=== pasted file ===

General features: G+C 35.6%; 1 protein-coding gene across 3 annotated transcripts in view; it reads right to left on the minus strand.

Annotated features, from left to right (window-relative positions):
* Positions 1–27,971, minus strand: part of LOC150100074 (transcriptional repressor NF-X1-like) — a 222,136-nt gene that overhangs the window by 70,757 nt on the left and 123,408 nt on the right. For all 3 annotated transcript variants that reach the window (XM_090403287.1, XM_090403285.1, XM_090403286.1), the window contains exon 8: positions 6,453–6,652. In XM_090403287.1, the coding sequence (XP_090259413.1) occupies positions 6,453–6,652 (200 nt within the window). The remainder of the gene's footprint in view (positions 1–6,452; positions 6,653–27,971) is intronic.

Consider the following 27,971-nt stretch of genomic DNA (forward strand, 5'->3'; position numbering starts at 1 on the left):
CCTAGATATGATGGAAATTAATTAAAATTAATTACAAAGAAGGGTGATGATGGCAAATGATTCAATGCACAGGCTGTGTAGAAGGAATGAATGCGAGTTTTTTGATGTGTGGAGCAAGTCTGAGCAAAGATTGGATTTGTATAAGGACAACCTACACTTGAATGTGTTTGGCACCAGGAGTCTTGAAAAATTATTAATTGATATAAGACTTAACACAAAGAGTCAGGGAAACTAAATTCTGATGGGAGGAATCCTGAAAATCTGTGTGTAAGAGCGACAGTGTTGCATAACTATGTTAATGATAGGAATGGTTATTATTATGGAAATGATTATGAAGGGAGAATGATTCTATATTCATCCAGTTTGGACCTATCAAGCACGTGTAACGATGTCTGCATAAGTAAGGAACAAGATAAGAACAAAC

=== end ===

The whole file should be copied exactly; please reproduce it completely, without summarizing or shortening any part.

General features: G+C 35.6%; 1 protein-coding gene across 3 annotated transcripts in view; it reads right to left on the minus strand.

Annotated features, from left to right (window-relative positions):
* Positions 1–27,971, minus strand: part of LOC150100074 (transcriptional repressor NF-X1-like) — a 222,136-nt gene that overhangs the window by 70,757 nt on the left and 123,408 nt on the right. For all 3 annotated transcript variants that reach the window (XM_090403287.1, XM_090403285.1, XM_090403286.1), the window contains exon 8: positions 6,453–6,652. In XM_090403287.1, the coding sequence (XP_090259413.1) occupies positions 6,453–6,652 (200 nt within the window). The remainder of the gene's footprint in view (positions 1–6,452; positions 6,653–27,971) is intronic.

Consider the following 27,971-nt stretch of genomic DNA (forward strand, 5'->3'; position numbering starts at 1 on the left):
CCTAGATATGATGGAAATTAATTAAAATTAATTACAAAGAAGGGTGATGATGGCAAATGATTCAATGCACAGGCTGTGTAGAAGGAATGAATGCGAGTTTTTTGATGTGTGGAGCAAGTCTGAGCAAAGATTGGATTTGTATAAGGACAACCTACACTTGAATGTGTTTGGCACCAGGAGTCTTGAAAAATTATTAATTGATATAAGACTTAACACAAAGAGTCAGGGAAACTAAATTCTGATGGGAGGAATCCTGAAAATCTGTGTGTAAGAGCGACAGTGTTGCATAACTATGTTAATGATAGGAATGGTTATTATTATGGAAATGATTATGAAGGGAGAATGATTCTATATTCATCCAGTTTGGACCTATCAAGCACGTGTAACGATGTCTGCATAAGTAAGGAACAAGATAAGAACAAAC